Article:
Personal attacks on the Attorney General and fellow MPs was disrespectful and speaks volumes to the fact that she lost the battle in the public court. Parliament has now lost the power to check the Executive and all it cares for is its selfish interests."

 Kadaga had earlier in her communication, issued guidelines on how to spend the sh20m and requested that they should submit accountabilities to the Clerk to Parliament and district Chief Administrative Officers, effectively giving the lawmakers a nod to use the money.

‘Check each other' Makerere University, law don, Yusuf Nsibambi, argues that the doctrine of separation of powers doesn't presuppose that an institution acts independently in total disregard of checks and balances from the other arms of Government. 

"It means you have to check each other and act harmoniously. The legislature and executive have so much power so it is the judiciary that checks the two on behalf of the people so to undermine it is to undermine the people. Even if the court order is irregular, you don't disobey it but appeal against it. So, I think Kadaga was not in order. The AG's opinion is binding on all institutions of the Government," said Nsibambi. 

Forum for Democratic Change (FDC) Secretary-General Nandala Mafabi said on social media, on Wednesday: "I have been monitoring my account, as soon as I received the sh20m parceled by Parliament, I added on sh10m and forwarded it to Buwalasi Health Centre as promised.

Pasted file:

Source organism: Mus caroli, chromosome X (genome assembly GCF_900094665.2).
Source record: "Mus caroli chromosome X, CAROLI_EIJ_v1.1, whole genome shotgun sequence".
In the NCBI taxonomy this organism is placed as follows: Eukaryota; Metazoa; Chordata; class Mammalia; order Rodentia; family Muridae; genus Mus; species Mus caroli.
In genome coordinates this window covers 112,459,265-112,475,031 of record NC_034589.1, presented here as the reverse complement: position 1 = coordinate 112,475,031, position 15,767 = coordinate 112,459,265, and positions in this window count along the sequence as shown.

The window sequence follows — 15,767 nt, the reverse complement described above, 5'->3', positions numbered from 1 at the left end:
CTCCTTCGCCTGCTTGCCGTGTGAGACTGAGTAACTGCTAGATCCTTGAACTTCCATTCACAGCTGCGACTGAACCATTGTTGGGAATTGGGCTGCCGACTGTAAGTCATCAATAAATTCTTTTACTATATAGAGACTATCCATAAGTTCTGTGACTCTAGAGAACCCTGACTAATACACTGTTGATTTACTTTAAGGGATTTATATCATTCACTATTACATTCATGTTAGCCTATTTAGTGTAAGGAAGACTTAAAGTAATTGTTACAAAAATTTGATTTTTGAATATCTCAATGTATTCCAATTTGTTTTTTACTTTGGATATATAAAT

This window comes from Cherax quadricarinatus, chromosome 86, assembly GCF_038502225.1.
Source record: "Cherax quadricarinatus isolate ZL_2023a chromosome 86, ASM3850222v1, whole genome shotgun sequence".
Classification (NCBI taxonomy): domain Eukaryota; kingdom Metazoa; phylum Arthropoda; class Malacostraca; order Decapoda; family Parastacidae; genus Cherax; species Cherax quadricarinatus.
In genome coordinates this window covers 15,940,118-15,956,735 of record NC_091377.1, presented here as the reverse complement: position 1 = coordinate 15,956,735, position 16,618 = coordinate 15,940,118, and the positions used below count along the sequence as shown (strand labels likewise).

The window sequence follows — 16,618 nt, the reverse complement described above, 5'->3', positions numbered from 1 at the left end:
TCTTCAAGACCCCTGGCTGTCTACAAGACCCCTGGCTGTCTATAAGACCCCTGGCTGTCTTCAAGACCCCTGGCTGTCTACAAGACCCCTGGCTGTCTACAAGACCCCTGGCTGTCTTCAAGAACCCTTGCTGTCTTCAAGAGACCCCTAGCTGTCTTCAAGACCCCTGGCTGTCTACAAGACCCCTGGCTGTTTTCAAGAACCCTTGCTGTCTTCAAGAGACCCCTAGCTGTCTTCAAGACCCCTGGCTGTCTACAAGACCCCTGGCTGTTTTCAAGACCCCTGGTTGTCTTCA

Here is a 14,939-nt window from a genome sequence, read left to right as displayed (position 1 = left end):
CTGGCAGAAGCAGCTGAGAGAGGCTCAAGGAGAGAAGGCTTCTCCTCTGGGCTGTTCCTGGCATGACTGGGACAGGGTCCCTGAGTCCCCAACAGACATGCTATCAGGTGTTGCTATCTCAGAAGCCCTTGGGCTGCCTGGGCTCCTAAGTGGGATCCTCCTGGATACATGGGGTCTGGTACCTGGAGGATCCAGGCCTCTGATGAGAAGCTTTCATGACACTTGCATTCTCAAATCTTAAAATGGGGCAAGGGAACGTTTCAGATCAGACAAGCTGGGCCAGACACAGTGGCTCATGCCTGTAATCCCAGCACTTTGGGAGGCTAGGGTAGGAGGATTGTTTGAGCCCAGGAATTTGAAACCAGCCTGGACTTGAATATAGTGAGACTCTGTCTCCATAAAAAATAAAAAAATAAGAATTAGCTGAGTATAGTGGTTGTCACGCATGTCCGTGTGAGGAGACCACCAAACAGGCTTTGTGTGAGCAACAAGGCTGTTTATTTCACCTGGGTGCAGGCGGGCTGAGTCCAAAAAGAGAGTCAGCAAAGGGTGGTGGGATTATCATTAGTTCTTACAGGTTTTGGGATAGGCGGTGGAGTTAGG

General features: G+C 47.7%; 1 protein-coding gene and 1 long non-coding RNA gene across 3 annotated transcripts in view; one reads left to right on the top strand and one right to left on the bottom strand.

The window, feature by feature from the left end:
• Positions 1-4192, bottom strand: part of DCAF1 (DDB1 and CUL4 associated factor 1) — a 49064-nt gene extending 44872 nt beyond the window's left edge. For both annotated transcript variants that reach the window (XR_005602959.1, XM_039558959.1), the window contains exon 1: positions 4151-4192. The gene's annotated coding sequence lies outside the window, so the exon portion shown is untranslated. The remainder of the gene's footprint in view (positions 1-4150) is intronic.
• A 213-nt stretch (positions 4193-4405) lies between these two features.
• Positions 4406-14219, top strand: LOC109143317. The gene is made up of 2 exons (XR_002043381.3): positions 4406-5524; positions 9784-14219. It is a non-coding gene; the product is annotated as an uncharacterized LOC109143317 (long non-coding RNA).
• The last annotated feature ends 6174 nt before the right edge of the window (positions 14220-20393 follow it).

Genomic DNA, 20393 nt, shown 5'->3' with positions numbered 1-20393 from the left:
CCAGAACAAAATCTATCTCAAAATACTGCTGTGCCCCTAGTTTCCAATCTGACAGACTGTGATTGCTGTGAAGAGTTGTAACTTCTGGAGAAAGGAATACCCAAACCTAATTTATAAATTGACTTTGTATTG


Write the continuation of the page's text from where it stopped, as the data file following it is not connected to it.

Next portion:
" Parliament's appropriation of the money is a clear manifestation that there is a problem pointing to a break down in the system of governance, according to Godber Tumushabe of Great Lakes Institute for Strategic Studies.

"The Executive allocates its self-monies the way it wants and when it can't have it its way, it bribes the MPs to do it. What we are seeing, including passing money without debate, is a conspiracy between MPs and the Executive to steal taxpayer's money.

What this means is that courts and the judiciary are now a phased out institution because the other two are ganging up against the people and the courts. Kadaga long surrendered the independence of Parliament. So, without the Legislature providing cover to the Judiciary, it means the two institutions are not there in substance," Tumushabe said. 


Founding partner at Kirunda & Wasige Advocates, Robert Kirunda, said Parliament had the chance to handle the situation better but it blew it when it went against the AG that it had invited to present his opinion on the matter. 

"When there is a court order you disagree with, you seek to set it aside through an appeal, you don't disobey it. The Legislator and Executive are not mutually exclusive in the doctrine of separation of powers but the Constitution protects the Judiciary from the other two. 

The challenge is, for the two principles, Speaker and the Attorney General, to disagree publically, that didn't look good, yet there are other avenues through which they should have discussed the contradictions," Kirunda said. 

The money has drawn mixed reactions from the Opposition that usually rejects such monies, with the Opposition Chief Whip Ssemujju Nganda and Francis Mijukye spearheading those that want to use the money.